The need to refer to an independent laboratory on questions of air pollution monitoring led to the creation of the European Reference Laboratory for Air Pollution (ERLAP) of the JRC in 1994. ERLAP contributes to the correct development and implementation of Air Quality Directives in Europe.
The highly specialised laboratory works on the harmonisation and standardisation of measurement techniques, carries out measurement campaigns in areas of particular interest, analyses the chemical composition of toxic and carcinogenic compounds in air pollution, and develops reference and equivalent measurement methods to provide support to the European Commission’s air quality policy.
The JRC's facilities for monitoring greenhouse gases (GHG) include three installations which are part of the Integrated Carbon Observation System (ICOS) initiative of the European Strategy Forum on Research Infrastructures (ESFRI), which is dedicated to high precision monitoring of GHG concentrations and fluxes over a long timeframe.
The JRC's Institute for Environment and Sustainability currently manages two tower installations, one in Ispra and one in San Rossore (Pisa) to continuously measure fluxes of greenhouse gases (GHGs) and a whole set of ancillary meteorological and soil parameters.
Measurements of fluxes of GHGs in San Rossore, a park with a typical Mediterranean pine forest, began in 1998. The site is designed for the long-term monitoring of the ecosystem budget of carbon and GHGs. Due to the large size and uniformity of the forest and the favourable wind circulation (sea breeze), the measurements of turbulent fluxes at the site are of high quality and qualify the station as one of the most reliable for the estimation of net ecosystem productivity. The data series produced so far are included in the European Fluxes Database Cluster  and FLUXNET , and have been used in a series of synthesis papers dealing with the trends and inter-annual variability of the ecosystem carbon budget.
The tower to measure ecosystem fluxes at the JRC's Ispra site was set up in 2012 in a small forest that has been unmanaged since the 1960s. Facilitated by the good infrastructure and proximity to the JRC laboratories, fluxes of traditional GHGs and biosphere-atmosphere exchanges of other gases such as ozone and volatile organic compounds (VOCs) are monitored and studied.
Operational since late 2007, the GHG monitoring station can be characterised as a semi-rural valley station. It is the only low-altitude measurement site for GHGs close to the highly industrialised and densely populated Po Valley area of northern Italy. The station is an important complement to the European monitoring network, which is still relatively sparse in southern Europe. In particular, it provides valuable information on GHG emissions from the Po Valley area. In addition to the use of these measurements for the inverse modelling of GHG emissions, parallel Radon (222Rn) measurements were added in 2008 in order to allow model-independent estimates of regional GHG emissions.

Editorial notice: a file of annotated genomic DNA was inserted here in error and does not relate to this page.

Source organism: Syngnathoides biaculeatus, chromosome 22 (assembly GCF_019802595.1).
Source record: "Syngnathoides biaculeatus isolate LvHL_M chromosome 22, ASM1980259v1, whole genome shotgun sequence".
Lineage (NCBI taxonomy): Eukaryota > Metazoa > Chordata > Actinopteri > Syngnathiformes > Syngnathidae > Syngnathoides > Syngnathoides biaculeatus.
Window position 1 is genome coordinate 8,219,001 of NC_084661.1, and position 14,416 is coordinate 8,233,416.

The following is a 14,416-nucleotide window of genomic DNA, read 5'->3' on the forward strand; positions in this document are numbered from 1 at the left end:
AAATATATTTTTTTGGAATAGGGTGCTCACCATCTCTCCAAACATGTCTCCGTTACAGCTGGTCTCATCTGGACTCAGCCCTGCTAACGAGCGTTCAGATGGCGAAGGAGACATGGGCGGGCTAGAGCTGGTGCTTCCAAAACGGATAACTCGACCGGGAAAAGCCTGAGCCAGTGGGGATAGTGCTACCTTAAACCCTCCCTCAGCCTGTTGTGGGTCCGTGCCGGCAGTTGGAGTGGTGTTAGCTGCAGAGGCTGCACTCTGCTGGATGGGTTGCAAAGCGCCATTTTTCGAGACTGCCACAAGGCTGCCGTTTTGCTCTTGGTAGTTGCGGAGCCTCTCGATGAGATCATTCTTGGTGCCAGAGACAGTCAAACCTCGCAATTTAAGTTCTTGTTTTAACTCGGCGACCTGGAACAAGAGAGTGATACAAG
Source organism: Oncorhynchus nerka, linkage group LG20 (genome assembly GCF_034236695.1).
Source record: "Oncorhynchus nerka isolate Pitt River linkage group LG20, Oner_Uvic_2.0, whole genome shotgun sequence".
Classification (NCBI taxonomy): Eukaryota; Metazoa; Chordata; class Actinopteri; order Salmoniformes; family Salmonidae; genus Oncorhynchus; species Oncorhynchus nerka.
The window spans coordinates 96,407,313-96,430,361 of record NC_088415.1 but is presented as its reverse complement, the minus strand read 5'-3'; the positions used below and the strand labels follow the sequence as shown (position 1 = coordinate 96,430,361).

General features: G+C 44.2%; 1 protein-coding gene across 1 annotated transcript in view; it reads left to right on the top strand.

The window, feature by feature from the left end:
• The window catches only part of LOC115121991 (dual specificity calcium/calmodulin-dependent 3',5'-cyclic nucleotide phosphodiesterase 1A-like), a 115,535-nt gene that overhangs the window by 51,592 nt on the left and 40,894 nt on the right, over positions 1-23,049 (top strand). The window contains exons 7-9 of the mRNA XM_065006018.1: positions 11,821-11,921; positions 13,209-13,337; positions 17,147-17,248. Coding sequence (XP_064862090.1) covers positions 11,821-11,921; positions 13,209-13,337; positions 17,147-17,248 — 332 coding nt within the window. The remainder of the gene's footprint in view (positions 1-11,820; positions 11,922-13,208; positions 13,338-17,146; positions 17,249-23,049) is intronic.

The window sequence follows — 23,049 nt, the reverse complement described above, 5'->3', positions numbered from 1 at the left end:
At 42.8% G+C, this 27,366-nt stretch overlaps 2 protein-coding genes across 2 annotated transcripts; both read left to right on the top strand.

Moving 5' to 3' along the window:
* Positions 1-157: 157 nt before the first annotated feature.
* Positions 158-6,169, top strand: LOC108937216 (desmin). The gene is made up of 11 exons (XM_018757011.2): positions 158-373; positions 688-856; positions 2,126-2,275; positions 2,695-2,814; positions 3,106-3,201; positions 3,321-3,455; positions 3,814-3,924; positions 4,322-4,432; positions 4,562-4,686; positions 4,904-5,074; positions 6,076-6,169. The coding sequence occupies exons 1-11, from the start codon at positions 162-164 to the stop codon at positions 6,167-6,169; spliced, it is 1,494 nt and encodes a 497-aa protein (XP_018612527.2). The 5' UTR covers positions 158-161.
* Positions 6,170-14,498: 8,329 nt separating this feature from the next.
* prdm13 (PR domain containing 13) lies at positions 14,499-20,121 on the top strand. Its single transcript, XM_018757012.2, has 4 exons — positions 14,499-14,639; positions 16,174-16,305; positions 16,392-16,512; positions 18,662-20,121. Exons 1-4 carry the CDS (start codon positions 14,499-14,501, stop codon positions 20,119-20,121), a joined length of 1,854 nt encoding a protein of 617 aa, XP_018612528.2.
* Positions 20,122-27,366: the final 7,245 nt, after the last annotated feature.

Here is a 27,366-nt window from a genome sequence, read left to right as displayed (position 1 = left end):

More information: http://abc-is.jrc.ec.europa.eu/ 
A monitoring station for continuous high-accuracy measurements of the concentrations of the greenhouse gases (GHGs) CO2, CH4, N2O, SF6, and CO has been established by the JRC's Institute for Environment and Sustainability at the Ispra site.
The JRC runs one of only two stations in Italy that measure air pollution within the framework of the United Nations Economic Commission for Europe's European Monitoring and Evaluation Programme (UNECE-EMEP).
The JRC EMEP Monitoring Station monitors concentrations of carbon monoxide (CO), ozone (O3) and secondary aerosol precursors (SO2, NOx) as well as particulate matter (PM). Daily aerosol samples are collected on quartz fibre filters to determine PM2.5 concentrations and chemical compositions. Quartz samples are collected on a weekly basis for the same analyses of PM10. Rainwater samples are also collected to assess the aerosol-wet deposition. The aerosol measurement programme has been enhanced to turn the JRC-EMEP station into a super-station where all the parameters needed to understand the interplay of ozone and aerosol with solar radiation are measured. As such, aerosol size distribution (in the range 8 nm - 10 µm), and aerosol absorption and scattering coefficients are continuously monitored. The vertical profiling of aerosols is carried out using a LIDAR (Light Detection And Ranging) laser beam, and seasonal campaigns are conducted to determine aerosol hygroscopicity with an HTDMA (Hygroscopic Tandem Differential Mobility Analyser). Other measurements using different types of filters or artifact-free samplers are carried out during specific periods to assess the validity of the EMEP-recommended sampling methods.